Plea, tears, ouster

The Baltimore Sun

When 75 people attend an Anne Arundel County Republican Central Committee meeting, something is up.

This week's gathering, which had to be moved to a larger venue to accommodate the expected crowd, promised political theater and did not disappoint.

The result was just as promised: By a vote of 10-2, chairman Mike Collins was ousted.

But before that, there was (failed) maneuvering to quash public comment, followed by a (failed) effort to limit it. Then came the impassioned speeches, telling central committee members that the future of the county and state Republican party hinged on the decision they were about to make.

Bloggers - who in the past month have made the party's infighting a public spectacle - got out from behind their computers to witness the drama. There was a rumor the former governor, Robert L. Ehrlich Jr., might show. Tears were shed.

"Don't destroy the party, that's all I ask," pleaded an emotional Chuck Gast, a state GOP vice chairman.

There were whispers that the super-conservative and moderate arms of the party were wrestling over control. Some chalked it up to a battle over whether to endorse a candidate in a congressional primary race. This week, another theory came out of left field: that this was somehow all about getting former Maryland first lady Kendel Ehrlich into the state Senate.

After hours of public discussion, committee member Alan Rzepkowski laid out a long list of small grievances: Initiatives had been shelved in the lead-up to the annual Lincoln Day dinner, that subcommittee weren't formed quickly enough, that the chairman didn't step in as an arbitrator in a debate over a political appointment, among other things.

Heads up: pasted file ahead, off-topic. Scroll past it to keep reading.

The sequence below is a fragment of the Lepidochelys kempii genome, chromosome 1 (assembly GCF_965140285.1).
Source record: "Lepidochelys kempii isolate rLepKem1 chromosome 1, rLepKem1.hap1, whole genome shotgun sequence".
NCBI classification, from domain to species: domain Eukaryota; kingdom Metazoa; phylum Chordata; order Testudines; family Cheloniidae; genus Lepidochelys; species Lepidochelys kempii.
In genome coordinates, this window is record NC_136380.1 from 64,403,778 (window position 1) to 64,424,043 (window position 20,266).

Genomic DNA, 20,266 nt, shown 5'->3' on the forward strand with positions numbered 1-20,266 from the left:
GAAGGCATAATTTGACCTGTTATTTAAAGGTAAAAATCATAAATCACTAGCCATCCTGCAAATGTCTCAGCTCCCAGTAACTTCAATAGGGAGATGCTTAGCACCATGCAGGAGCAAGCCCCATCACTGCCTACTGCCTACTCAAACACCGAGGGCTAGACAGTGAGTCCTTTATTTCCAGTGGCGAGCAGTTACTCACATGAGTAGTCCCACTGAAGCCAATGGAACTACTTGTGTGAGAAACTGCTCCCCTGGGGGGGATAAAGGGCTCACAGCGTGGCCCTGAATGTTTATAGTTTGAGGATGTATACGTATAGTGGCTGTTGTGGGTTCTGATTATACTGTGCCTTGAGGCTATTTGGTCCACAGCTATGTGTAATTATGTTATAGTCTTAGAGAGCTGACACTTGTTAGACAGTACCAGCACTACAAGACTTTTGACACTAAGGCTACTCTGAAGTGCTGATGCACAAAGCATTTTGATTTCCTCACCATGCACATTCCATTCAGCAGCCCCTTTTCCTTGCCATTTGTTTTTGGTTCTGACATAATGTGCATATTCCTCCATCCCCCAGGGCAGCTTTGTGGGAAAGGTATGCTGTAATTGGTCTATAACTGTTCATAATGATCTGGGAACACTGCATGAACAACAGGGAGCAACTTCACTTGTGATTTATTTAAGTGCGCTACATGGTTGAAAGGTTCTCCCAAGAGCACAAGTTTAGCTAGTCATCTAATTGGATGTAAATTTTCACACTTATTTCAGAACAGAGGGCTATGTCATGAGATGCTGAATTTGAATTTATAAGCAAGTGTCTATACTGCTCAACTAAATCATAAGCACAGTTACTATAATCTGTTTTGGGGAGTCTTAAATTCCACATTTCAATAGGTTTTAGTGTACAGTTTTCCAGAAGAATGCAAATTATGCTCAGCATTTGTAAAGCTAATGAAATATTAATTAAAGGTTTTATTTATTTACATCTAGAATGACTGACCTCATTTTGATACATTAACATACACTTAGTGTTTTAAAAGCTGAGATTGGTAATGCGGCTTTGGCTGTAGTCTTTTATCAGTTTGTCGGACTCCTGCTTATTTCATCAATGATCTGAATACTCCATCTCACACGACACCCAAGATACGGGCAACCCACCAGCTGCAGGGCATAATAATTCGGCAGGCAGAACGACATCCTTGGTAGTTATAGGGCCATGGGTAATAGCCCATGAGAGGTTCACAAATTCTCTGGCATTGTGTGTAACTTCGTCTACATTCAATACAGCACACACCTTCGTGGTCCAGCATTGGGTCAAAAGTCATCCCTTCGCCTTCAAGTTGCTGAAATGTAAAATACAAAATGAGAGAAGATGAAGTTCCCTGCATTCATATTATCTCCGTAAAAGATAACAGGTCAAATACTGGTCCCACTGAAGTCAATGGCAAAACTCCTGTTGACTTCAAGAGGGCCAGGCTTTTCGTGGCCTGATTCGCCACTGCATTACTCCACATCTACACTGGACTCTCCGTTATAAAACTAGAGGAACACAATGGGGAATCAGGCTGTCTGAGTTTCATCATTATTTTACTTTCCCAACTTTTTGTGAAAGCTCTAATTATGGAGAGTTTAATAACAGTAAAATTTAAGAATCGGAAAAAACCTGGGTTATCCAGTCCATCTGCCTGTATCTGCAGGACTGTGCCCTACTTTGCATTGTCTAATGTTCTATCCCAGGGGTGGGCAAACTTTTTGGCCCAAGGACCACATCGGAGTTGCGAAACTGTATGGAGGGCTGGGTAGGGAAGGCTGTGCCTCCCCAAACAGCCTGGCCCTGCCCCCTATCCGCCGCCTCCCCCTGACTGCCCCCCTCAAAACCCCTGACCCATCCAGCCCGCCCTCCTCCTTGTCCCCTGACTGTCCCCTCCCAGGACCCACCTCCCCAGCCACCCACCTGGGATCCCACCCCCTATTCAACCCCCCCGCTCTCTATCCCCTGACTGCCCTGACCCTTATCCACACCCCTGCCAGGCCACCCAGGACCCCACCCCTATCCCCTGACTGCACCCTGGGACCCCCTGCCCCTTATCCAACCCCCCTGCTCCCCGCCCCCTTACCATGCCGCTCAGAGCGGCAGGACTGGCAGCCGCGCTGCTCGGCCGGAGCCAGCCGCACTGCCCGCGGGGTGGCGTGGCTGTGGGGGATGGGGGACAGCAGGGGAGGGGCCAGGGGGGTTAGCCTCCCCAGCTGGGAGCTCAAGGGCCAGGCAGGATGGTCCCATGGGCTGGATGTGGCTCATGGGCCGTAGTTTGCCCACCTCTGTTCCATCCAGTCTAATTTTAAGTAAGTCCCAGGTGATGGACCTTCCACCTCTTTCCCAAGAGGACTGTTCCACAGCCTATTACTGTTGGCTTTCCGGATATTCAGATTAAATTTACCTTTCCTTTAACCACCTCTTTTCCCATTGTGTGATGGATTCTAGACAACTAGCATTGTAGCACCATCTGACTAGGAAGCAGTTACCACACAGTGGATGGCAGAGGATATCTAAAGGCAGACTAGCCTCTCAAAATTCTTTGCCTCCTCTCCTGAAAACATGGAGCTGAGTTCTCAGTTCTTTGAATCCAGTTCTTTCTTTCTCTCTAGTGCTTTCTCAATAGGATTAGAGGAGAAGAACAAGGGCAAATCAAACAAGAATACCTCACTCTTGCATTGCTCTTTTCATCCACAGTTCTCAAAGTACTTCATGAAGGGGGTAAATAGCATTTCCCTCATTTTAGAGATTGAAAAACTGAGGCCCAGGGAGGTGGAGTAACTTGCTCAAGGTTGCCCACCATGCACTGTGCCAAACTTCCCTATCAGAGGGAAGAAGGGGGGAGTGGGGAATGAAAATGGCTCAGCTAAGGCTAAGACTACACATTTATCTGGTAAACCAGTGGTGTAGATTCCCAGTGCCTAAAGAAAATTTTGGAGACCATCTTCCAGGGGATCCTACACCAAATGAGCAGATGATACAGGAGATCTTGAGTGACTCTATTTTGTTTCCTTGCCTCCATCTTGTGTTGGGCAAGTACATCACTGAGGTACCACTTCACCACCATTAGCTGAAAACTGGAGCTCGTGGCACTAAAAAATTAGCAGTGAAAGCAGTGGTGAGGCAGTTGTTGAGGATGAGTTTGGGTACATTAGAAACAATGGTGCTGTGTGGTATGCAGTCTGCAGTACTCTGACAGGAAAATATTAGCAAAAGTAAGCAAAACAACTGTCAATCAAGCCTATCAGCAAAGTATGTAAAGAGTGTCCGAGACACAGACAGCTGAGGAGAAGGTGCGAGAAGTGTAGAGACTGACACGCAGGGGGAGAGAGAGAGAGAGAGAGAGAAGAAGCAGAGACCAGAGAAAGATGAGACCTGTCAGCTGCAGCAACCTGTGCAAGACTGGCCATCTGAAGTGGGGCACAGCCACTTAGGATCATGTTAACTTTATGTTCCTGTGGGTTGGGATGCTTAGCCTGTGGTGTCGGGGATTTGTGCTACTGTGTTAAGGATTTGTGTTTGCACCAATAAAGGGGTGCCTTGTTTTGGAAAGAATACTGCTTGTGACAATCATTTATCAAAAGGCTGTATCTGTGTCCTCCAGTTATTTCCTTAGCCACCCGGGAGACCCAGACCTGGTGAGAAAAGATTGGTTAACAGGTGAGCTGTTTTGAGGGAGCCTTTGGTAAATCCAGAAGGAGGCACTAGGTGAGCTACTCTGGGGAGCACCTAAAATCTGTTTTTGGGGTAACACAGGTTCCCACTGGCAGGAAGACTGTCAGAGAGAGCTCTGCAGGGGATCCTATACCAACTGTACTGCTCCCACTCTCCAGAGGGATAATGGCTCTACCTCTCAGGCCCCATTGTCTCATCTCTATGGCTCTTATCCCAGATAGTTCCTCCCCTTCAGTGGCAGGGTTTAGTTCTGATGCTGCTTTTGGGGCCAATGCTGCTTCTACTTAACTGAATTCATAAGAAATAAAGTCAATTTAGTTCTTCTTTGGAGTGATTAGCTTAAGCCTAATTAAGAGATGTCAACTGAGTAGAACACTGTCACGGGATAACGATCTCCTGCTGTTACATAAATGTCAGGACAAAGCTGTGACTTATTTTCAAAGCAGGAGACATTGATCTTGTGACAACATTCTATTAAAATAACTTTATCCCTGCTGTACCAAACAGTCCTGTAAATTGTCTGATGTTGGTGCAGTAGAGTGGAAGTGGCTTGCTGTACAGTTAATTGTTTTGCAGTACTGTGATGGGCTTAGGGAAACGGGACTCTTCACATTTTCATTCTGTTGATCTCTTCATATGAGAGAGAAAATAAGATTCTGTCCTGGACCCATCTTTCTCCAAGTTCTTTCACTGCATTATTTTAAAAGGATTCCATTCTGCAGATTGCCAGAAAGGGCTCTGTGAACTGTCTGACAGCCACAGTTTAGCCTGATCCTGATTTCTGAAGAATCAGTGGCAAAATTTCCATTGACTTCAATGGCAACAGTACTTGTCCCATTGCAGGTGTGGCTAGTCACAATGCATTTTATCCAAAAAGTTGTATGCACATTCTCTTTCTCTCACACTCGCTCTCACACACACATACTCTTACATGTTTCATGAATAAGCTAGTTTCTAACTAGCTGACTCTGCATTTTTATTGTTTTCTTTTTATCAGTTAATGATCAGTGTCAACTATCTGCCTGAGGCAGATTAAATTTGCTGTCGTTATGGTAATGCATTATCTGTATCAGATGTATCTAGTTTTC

Rzepkowski acknowledged that these were "things that individually don't make a big deal and individually are less important to certain members than others," he said. "But nonetheless, most members on this committee have had problems, and some of them were addressed and some were not. And here we stand now."

For most of those who spoke in Collins' defense, including Collins, it was the way the group removed its chairman that was troubling. They accused the group of making a snap judgment, trying to keep the effort secret and refusing to reconsider.

"I fully expected us to be fighting like cats and dogs ... I didn't expect everything to be peaches and cream and then be told one day that they wanted me out," Collins said.

But he also said that he wasn't really interested in being chairman anyway, and had been prepared to defer to the vice chairman, Jerry Walker.

Those leading the charge said they had a strong consensus and didn't want to smear Collins' name through a public trial.

The county GOP is in a distinct position in Maryland, with the local Democratic voters' majority narrowing while Republicans hold the county executive's office and a majority of county council seats. In contrast, the state party is broke and lost the governor's mansion last fall.

The central committee is a group of elected activists whose work typically involves organizing events, fundraising and identifying candidates. Anne Arundel's committee experienced a shake-up in last fall's election, with eight of 13 positions changing hands.

Collins, who ran for the House of Delegates and is serving his second term on the central committee, ran unopposed for a two-year term as chairman.

Nora Keenan, a former central committee member, said she doesn't like Collins. But she told members that she had his back.

"Mike should not be chairman. However, he is chairman. Tell me as a citizen, as a person who voted you into office, what he's done wrong," she said.

Dr. Ron Elfenbein, who ran for the House of Delegates last fall, said the group's approach "sends the wrong message, that we are the party of the smoke-filled room."

Blogger Brian Griffiths, who has filmed viral videos of himself scolding the central committee and posted leaked e-mails on his Web site, said he had "never been so ashamed to be a Republican as I am in this room tonight."

As the vote approached, central committee member Tom Redmond sighed.

"This thing has sort of just taken a life of its own," he said.

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